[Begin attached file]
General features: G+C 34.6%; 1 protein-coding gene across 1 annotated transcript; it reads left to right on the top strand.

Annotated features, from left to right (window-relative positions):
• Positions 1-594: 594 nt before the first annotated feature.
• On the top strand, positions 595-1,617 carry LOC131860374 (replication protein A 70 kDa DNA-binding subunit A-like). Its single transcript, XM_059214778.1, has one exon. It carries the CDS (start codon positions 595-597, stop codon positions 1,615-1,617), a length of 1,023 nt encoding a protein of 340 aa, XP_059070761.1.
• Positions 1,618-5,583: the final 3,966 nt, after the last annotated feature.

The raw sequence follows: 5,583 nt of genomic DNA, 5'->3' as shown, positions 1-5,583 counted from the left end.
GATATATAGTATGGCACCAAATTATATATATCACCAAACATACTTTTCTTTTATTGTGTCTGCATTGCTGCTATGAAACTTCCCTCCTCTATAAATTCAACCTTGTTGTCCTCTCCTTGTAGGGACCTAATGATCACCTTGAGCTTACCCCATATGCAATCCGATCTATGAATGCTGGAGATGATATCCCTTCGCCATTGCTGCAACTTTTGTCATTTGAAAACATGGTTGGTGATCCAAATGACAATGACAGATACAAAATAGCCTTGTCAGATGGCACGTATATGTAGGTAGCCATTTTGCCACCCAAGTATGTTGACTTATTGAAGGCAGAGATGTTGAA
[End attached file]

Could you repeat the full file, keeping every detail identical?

General features: G+C 34.6%; 1 protein-coding gene across 1 annotated transcript; it reads left to right on the top strand.

Annotated features, from left to right (window-relative positions):
• Positions 1-594: 594 nt before the first annotated feature.
• On the top strand, positions 595-1,617 carry LOC131860374 (replication protein A 70 kDa DNA-binding subunit A-like). Its single transcript, XM_059214778.1, has one exon. It carries the CDS (start codon positions 595-597, stop codon positions 1,615-1,617), a length of 1,023 nt encoding a protein of 340 aa, XP_059070761.1.
• Positions 1,618-5,583: the final 3,966 nt, after the last annotated feature.

The raw sequence follows: 5,583 nt of genomic DNA, 5'->3' as shown, positions 1-5,583 counted from the left end.
GATATATAGTATGGCACCAAATTATATATATCACCAAACATACTTTTCTTTTATTGTGTCTGCATTGCTGCTATGAAACTTCCCTCCTCTATAAATTCAACCTTGTTGTCCTCTCCTTGTAGGGACCTAATGATCACCTTGAGCTTACCCCATATGCAATCCGATCTATGAATGCTGGAGATGATATCCCTTCGCCATTGCTGCAACTTTTGTCATTTGAAAACATGGTTGGTGATCCAAATGACAATGACAGATACAAAATAGCCTTGTCAGATGGCACGTATATGTAGGTAGCCATTTTGCCACCCAAGTATGTTGACTTATTGAAGGCAGAGATGTTGAA